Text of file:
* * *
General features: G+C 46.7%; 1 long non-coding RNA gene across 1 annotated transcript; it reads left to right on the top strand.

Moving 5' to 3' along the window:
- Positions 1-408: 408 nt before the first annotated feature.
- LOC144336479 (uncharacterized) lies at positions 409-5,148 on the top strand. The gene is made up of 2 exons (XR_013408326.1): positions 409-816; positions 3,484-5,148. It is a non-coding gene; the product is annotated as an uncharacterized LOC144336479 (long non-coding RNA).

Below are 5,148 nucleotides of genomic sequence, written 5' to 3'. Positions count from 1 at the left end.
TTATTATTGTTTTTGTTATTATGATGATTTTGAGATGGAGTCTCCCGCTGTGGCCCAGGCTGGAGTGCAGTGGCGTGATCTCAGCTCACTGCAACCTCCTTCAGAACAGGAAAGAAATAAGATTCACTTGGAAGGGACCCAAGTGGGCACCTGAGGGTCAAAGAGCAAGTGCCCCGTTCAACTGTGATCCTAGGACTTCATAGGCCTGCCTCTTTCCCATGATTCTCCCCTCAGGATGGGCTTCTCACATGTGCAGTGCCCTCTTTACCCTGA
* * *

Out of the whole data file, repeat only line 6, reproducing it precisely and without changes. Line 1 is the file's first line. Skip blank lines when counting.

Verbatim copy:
TTATTATTGTTTTTGTTATTATGATGATTTTGAGATGGAGTCTCCCGCTGTGGCCCAGGCTGGAGTGCAGTGGCGTGATCTCAGCTCACTGCAACCTCCTTCAGAACAGGAAAGAAATAAGATTCACTTGGAAGGGACCCAAGTGGGCACCTGAGGGTCAAAGAGCAAGTGCCCCGTTCAACTGTGATCCTAGGACTTCATAGGCCTGCCTCTTTCCCATGATTCTCCCCTCAGGATGGGCTTCTCACATGTGCAGTGCCCTCTTTACCCTGA